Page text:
As dry weather persists on Vancouver Island, it’s important to remember the risks of mindlessly tossing your cigarette butt. 

With this in mind, Campbell River’s Downtown BIA wants locals to dispose of their butt’s responsibility, launching a unique initiative to help them do just that. 

They’ve placed ‘cigarette waste receptacles’ around the downtown core. There are currently ten containers scattered through the area, with plans to add three more.

According to BIA executive director Jan Wade, not properly disposing of cigarette butts leads to increased pollution in our oceans and wastewater. It’s what first prompted the BIA to take action.

Plus, with it being dry outside, tossing your butt on the ground also creates a fire hazard: “Things are so dry right now,” notes Wade, “that it’s critical that people don’t throw their butts.”

She says the receptacles first started going up back in May. However, her team has been collecting cigarette butts since February.

“I heard about a cigarette waste recycling program in Kamloops and Victoria. So I contacted them, and we are now recycling cigarette butts through TerraCycle, which is a company back East.”

Wade says she gathers all the butts up and then ships them to TerraCycle.

“They pay for the shipping,” she explains, “and then the butts, if you can believe it, are recycled from there. The tobacco and the paper are composted, and the filter – which has all the microplastics, which is so harmful to our oceans and water waste – is treated through a program that makes everything into little plastic pellets.”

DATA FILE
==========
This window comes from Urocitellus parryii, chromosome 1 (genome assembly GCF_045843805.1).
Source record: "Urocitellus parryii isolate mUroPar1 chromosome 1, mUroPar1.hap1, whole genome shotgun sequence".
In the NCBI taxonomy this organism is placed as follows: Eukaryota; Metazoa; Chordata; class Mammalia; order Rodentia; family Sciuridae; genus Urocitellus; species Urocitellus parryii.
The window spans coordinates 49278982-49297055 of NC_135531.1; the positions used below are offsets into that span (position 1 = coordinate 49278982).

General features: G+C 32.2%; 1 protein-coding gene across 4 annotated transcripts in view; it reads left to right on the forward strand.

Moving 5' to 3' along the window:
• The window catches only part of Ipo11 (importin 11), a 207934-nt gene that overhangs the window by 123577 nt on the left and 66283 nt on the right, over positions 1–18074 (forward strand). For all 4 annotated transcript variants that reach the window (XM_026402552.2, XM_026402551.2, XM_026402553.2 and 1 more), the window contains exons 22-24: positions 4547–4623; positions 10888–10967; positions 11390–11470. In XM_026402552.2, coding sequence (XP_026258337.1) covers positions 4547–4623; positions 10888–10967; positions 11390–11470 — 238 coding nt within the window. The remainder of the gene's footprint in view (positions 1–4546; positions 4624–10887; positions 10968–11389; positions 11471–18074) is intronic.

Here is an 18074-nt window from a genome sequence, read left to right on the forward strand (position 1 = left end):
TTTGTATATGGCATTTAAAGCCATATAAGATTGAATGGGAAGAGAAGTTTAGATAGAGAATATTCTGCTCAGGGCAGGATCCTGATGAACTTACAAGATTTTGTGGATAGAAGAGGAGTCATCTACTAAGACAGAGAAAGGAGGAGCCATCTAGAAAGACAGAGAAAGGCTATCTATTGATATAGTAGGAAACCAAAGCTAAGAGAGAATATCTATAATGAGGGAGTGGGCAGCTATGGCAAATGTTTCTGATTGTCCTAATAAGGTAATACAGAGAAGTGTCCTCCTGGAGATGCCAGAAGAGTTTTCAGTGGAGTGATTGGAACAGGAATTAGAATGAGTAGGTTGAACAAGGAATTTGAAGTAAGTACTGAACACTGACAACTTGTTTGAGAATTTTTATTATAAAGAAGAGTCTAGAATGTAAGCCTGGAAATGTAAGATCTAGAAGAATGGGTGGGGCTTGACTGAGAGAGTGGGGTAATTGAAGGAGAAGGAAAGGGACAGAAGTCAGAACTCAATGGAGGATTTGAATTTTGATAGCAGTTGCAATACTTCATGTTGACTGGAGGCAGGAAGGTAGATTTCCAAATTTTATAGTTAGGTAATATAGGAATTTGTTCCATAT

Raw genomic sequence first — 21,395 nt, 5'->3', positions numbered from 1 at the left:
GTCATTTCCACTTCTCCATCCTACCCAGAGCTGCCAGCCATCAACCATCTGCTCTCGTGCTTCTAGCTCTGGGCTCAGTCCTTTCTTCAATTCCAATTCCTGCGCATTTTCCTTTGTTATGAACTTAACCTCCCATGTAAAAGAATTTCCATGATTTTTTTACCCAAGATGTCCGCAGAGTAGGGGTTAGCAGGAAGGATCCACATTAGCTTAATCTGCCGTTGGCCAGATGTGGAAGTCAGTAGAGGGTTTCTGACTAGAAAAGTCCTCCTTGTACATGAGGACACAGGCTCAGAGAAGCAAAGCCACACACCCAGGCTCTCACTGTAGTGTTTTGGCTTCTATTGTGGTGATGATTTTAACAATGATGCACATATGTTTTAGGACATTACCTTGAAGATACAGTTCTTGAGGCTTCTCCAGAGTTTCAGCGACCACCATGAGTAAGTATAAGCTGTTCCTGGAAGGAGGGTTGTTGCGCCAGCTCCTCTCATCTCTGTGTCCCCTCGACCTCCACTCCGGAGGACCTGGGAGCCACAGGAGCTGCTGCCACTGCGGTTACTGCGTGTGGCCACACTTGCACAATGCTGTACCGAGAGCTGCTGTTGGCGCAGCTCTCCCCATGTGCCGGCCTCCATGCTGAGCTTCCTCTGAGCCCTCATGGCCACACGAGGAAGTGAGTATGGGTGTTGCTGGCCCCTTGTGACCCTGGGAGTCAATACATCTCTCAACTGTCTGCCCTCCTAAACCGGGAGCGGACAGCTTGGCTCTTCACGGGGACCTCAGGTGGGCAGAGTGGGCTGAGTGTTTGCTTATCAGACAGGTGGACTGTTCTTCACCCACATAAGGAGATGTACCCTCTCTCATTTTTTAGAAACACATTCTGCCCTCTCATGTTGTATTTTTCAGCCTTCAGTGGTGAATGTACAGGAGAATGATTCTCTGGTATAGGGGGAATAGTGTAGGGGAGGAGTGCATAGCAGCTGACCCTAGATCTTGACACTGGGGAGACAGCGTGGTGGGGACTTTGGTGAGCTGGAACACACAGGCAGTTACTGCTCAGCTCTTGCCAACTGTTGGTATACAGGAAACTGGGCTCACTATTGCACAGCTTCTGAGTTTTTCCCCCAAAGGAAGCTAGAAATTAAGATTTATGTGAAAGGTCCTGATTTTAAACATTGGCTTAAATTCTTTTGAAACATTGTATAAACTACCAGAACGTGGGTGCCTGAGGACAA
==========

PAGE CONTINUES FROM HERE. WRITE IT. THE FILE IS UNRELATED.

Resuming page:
According to Wade, the pellets are then made into plastic furniture, plastic lumber, and oddly enough, ashtrays.

“So, to date, we have sent off 110 pounds to TerraCycle. And I just picked up another 30 pounds today,” she says.

Wade says it took some time to get the receptacles up and operational. That’s because the BIA had to get donations before arranging for someone to install them.

The local Daybreak Rotary and North Island-Powell River MP Rachel Blaney donated $500 each to help purchase the receptacles. Wade says Blaney is also handing out pocket-sized reusable ashtrays.

“They’re two inches square and they’ve got a little flap on them with a snap,” she says. “So when you finish smoking, you can get your butts and put them in there, and then you can always empty them into our receptacles. We hand out lots of those.” 

And the receptacles themselves are pretty easy to work, notes Wade. The butts are disposed through the top, and there’s a key for the bottom. You then unlock it, emptying the butts from there.

The BIA’s next task, adds Wade, is to install signs above each receptacle saying ‘Butt Out Here’: “Somebody said that the recyclables are on the small side and not that noticeable, so we decided that we would draw more attention to them.”